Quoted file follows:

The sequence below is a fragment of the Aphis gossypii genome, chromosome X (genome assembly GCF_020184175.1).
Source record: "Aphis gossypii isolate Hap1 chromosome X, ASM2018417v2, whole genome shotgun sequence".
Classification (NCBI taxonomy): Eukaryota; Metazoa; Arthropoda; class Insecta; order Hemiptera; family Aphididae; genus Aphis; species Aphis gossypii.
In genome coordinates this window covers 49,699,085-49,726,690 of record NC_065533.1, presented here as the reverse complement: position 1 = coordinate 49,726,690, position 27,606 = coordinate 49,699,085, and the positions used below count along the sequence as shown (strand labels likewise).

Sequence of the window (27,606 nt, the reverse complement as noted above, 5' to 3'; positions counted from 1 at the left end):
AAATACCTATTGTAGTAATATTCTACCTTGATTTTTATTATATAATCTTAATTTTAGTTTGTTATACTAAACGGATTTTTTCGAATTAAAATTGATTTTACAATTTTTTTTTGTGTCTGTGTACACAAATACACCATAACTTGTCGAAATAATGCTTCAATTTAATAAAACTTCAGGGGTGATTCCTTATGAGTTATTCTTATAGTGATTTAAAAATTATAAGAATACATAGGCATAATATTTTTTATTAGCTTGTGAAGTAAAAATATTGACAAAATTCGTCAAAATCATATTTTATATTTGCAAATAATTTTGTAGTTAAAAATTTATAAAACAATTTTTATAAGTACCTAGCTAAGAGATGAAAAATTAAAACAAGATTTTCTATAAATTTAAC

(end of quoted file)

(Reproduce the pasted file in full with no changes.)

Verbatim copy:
The sequence below is a fragment of the Aphis gossypii genome, chromosome X (genome assembly GCF_020184175.1).
Source record: "Aphis gossypii isolate Hap1 chromosome X, ASM2018417v2, whole genome shotgun sequence".
Classification (NCBI taxonomy): Eukaryota; Metazoa; Arthropoda; class Insecta; order Hemiptera; family Aphididae; genus Aphis; species Aphis gossypii.
In genome coordinates this window covers 49,699,085-49,726,690 of record NC_065533.1, presented here as the reverse complement: position 1 = coordinate 49,726,690, position 27,606 = coordinate 49,699,085, and the positions used below count along the sequence as shown (strand labels likewise).

Sequence of the window (27,606 nt, the reverse complement as noted above, 5' to 3'; positions counted from 1 at the left end):
AAATACCTATTGTAGTAATATTCTACCTTGATTTTTATTATATAATCTTAATTTTAGTTTGTTATACTAAACGGATTTTTTCGAATTAAAATTGATTTTACAATTTTTTTTTGTGTCTGTGTACACAAATACACCATAACTTGTCGAAATAATGCTTCAATTTAATAAAACTTCAGGGGTGATTCCTTATGAGTTATTCTTATAGTGATTTAAAAATTATAAGAATACATAGGCATAATATTTTTTATTAGCTTGTGAAGTAAAAATATTGACAAAATTCGTCAAAATCATATTTTATATTTGCAAATAATTTTGTAGTTAAAAATTTATAAAACAATTTTTATAAGTACCTAGCTAAGAGATGAAAAATTAAAACAAGATTTTCTATAAATTTAAC